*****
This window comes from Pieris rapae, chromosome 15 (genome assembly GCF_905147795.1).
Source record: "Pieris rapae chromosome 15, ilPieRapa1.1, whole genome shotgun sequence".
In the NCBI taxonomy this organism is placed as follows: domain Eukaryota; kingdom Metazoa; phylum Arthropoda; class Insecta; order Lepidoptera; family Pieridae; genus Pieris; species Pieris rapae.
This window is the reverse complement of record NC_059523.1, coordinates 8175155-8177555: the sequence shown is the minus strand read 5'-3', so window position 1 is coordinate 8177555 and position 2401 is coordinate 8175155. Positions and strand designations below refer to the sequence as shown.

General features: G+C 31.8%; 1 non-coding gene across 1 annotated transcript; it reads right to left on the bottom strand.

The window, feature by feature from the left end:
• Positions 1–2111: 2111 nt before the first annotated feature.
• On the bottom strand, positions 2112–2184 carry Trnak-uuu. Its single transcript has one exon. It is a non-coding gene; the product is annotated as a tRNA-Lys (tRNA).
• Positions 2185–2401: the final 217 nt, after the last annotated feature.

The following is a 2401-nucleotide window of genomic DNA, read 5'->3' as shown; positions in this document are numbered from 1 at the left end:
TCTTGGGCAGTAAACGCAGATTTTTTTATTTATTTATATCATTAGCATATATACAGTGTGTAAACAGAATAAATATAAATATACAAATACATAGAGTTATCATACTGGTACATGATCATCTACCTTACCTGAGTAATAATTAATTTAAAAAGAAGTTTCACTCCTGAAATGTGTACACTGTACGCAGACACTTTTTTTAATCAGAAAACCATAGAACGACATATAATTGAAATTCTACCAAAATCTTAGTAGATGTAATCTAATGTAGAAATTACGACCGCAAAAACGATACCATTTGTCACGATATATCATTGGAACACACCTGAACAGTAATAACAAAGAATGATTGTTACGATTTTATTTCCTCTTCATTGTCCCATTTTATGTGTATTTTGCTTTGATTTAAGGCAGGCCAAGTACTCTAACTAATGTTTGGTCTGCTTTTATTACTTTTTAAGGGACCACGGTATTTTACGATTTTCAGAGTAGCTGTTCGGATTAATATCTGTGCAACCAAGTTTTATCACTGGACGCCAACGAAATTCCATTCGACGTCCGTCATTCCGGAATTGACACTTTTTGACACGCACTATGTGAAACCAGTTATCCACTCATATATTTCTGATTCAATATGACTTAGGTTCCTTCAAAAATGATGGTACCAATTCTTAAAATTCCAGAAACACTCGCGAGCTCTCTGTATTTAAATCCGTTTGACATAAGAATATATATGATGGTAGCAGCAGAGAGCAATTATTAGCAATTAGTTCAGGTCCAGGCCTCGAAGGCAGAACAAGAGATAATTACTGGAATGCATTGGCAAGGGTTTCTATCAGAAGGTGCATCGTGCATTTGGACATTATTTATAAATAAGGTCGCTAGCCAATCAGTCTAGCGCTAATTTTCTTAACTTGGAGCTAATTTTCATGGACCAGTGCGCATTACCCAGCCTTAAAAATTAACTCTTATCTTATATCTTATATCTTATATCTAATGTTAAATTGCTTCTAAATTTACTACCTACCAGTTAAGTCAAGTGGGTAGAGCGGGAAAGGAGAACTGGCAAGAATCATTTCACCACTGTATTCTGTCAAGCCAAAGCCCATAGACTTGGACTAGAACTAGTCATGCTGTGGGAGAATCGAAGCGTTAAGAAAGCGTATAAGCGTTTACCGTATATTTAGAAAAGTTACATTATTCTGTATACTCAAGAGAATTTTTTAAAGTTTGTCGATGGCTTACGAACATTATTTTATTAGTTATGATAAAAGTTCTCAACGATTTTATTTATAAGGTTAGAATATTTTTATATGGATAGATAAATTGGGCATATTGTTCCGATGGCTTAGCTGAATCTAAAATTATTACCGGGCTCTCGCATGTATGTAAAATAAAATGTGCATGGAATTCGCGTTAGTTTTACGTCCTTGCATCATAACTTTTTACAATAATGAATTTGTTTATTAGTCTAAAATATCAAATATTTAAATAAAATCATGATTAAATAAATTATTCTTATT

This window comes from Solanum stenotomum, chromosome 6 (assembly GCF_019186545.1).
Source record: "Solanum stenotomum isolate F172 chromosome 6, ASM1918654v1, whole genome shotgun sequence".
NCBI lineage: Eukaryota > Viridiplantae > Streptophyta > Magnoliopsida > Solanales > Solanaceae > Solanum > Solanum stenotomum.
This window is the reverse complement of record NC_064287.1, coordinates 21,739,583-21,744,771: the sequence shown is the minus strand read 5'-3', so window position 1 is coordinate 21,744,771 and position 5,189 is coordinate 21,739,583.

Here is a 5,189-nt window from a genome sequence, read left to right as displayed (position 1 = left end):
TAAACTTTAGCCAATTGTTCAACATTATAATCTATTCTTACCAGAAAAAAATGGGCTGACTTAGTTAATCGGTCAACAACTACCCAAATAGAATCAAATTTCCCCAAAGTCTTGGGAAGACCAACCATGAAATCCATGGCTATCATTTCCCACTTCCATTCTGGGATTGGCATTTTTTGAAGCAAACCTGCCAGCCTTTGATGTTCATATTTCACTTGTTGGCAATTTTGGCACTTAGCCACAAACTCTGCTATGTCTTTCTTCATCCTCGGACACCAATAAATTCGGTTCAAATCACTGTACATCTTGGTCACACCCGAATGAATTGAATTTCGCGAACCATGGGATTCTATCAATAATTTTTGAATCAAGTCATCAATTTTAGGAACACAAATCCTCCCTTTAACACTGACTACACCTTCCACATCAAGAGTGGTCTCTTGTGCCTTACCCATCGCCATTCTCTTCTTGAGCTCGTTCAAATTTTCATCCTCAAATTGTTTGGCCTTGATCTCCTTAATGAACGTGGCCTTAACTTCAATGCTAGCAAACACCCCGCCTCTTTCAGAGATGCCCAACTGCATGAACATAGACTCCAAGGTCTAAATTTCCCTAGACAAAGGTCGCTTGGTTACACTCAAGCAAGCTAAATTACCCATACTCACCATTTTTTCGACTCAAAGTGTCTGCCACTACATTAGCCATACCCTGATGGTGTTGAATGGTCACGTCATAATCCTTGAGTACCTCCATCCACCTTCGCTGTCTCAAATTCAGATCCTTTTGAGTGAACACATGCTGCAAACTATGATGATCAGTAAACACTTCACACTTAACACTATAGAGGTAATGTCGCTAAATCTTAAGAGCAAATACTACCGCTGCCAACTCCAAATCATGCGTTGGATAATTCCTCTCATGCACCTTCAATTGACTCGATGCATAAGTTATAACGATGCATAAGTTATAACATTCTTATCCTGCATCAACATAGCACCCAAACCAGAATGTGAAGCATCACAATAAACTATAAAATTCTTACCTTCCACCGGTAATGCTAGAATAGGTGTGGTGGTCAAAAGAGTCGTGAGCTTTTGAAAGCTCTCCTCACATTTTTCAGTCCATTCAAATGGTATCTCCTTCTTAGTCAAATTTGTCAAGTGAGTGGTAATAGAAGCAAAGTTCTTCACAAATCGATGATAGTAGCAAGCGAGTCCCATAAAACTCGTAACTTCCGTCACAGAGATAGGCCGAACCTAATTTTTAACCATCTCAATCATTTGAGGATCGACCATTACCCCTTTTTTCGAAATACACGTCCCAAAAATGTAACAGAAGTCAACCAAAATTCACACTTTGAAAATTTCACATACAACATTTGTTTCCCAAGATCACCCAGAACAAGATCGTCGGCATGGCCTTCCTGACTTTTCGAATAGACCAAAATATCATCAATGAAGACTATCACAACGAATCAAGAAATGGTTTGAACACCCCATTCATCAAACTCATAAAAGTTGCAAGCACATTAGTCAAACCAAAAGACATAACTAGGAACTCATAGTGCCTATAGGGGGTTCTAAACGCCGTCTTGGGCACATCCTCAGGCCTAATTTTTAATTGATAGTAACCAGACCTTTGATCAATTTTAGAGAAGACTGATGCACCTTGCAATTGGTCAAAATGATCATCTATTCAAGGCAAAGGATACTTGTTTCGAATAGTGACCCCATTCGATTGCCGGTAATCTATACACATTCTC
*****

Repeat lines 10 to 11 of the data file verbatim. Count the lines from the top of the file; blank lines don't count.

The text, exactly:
The following is a 2401-nucleotide window of genomic DNA, read 5'->3' as shown; positions in this document are numbered from 1 at the left end:
TCTTGGGCAGTAAACGCAGATTTTTTTATTTATTTATATCATTAGCATATATACAGTGTGTAAACAGAATAAATATAAATATACAAATACATAGAGTTATCATACTGGTACATGATCATCTACCTTACCTGAGTAATAATTAATTTAAAAAGAAGTTTCACTCCTGAAATGTGTACACTGTACGCAGACACTTTTTTTAATCAGAAAACCATAGAACGACATATAATTGAAATTCTACCAAAATCTTAGTAGATGTAATCTAATGTAGAAATTACGACCGCAAAAACGATACCATTTGTCACGATATATCATTGGAACACACCTGAACAGTAATAACAAAGAATGATTGTTACGATTTTATTTCCTCTTCATTGTCCCATTTTATGTGTATTTTGCTTTGATTTAAGGCAGGCCAAGTACTCTAACTAATGTTTGGTCTGCTTTTATTACTTTTTAAGGGACCACGGTATTTTACGATTTTCAGAGTAGCTGTTCGGATTAATATCTGTGCAACCAAGTTTTATCACTGGACGCCAACGAAATTCCATTCGACGTCCGTCATTCCGGAATTGACACTTTTTGACACGCACTATGTGAAACCAGTTATCCACTCATATATTTCTGATTCAATATGACTTAGGTTCCTTCAAAAATGATGGTACCAATTCTTAAAATTCCAGAAACACTCGCGAGCTCTCTGTATTTAAATCCGTTTGACATAAGAATATATATGATGGTAGCAGCAGAGAGCAATTATTAGCAATTAGTTCAGGTCCAGGCCTCGAAGGCAGAACAAGAGATAATTACTGGAATGCATTGGCAAGGGTTTCTATCAGAAGGTGCATCGTGCATTTGGACATTATTTATAAATAAGGTCGCTAGCCAATCAGTCTAGCGCTAATTTTCTTAACTTGGAGCTAATTTTCATGGACCAGTGCGCATTACCCAGCCTTAAAAATTAACTCTTATCTTATATCTTATATCTTATATCTAATGTTAAATTGCTTCTAAATTTACTACCTACCAGTTAAGTCAAGTGGGTAGAGCGGGAAAGGAGAACTGGCAAGAATCATTTCACCACTGTATTCTGTCAAGCCAAAGCCCATAGACTTGGACTAGAACTAGTCATGCTGTGGGAGAATCGAAGCGTTAAGAAAGCGTATAAGCGTTTACCGTATATTTAGAAAAGTTACATTATTCTGTATACTCAAGAGAATTTTTTAAAGTTTGTCGATGGCTTACGAACATTATTTTATTAGTTATGATAAAAGTTCTCAACGATTTTATTTATAAGGTTAGAATATTTTTATATGGATAGATAAATTGGGCATATTGTTCCGATGGCTTAGCTGAATCTAAAATTATTACCGGGCTCTCGCATGTATGTAAAATAAAATGTGCATGGAATTCGCGTTAGTTTTACGTCCTTGCATCATAACTTTTTACAATAATGAATTTGTTTATTAGTCTAAAATATCAAATATTTAAATAAAATCATGATTAAATAAATTATTCTTATT